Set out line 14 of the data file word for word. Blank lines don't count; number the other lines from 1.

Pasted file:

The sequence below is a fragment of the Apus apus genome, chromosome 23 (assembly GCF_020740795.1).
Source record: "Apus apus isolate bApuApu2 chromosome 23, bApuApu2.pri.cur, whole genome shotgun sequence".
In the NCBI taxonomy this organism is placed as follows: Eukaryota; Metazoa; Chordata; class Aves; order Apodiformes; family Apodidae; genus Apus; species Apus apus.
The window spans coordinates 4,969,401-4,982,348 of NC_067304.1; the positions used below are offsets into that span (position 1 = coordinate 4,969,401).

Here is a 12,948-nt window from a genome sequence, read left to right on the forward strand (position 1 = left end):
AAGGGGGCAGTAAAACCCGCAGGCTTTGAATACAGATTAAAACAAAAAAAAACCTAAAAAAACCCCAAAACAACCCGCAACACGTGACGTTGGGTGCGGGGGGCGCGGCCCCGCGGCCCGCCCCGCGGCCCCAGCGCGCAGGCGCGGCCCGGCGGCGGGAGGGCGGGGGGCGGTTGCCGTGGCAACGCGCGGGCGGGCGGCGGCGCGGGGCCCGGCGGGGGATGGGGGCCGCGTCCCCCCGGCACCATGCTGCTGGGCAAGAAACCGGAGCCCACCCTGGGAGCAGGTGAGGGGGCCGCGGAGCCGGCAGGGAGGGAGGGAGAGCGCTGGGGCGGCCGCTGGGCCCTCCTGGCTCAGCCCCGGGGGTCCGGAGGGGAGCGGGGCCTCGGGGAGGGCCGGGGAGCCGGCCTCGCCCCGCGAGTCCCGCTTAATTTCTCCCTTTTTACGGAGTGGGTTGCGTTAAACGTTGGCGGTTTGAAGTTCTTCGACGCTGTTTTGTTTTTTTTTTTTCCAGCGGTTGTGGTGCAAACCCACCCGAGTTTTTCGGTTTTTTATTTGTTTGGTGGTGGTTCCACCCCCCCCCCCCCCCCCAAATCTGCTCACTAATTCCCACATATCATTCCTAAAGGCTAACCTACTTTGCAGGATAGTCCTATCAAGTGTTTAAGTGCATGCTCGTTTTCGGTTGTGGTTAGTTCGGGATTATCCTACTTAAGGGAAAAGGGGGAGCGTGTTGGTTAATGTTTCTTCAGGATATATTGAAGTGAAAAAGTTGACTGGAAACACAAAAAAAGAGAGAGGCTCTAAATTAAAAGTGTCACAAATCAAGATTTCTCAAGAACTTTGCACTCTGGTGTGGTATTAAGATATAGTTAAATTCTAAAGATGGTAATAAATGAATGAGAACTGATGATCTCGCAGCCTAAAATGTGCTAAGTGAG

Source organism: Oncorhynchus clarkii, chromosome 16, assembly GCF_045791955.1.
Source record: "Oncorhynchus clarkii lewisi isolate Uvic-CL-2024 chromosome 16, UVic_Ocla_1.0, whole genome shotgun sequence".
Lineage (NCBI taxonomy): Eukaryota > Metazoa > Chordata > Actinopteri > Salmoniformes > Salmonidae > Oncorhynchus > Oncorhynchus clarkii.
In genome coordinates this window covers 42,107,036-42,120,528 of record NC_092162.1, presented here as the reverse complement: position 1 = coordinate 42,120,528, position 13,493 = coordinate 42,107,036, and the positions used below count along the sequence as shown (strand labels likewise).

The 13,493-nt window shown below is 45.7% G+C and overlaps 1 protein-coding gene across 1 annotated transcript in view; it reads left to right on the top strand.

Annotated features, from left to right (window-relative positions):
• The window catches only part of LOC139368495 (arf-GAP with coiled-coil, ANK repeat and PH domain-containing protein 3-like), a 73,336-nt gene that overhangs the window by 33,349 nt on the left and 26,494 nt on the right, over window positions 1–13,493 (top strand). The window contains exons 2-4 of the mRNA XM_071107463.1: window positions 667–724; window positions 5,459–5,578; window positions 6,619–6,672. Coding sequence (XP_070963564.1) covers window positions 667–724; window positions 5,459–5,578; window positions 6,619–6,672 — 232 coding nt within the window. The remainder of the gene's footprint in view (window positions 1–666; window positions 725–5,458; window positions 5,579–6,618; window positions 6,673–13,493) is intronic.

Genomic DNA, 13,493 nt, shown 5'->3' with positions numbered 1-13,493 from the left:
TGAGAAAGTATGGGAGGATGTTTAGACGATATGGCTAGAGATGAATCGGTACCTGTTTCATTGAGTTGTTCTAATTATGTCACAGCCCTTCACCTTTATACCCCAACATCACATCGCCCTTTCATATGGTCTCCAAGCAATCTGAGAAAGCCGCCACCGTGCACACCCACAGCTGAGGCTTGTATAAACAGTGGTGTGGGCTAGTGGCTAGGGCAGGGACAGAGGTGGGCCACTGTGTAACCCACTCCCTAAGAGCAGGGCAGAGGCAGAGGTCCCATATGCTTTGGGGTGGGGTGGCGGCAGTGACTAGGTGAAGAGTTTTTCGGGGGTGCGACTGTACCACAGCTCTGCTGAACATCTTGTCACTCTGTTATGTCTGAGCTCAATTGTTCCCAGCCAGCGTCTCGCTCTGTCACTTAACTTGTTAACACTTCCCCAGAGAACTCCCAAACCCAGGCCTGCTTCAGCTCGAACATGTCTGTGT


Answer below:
Genomic DNA, 13,493 nt, shown 5'->3' with positions numbered 1-13,493 from the left: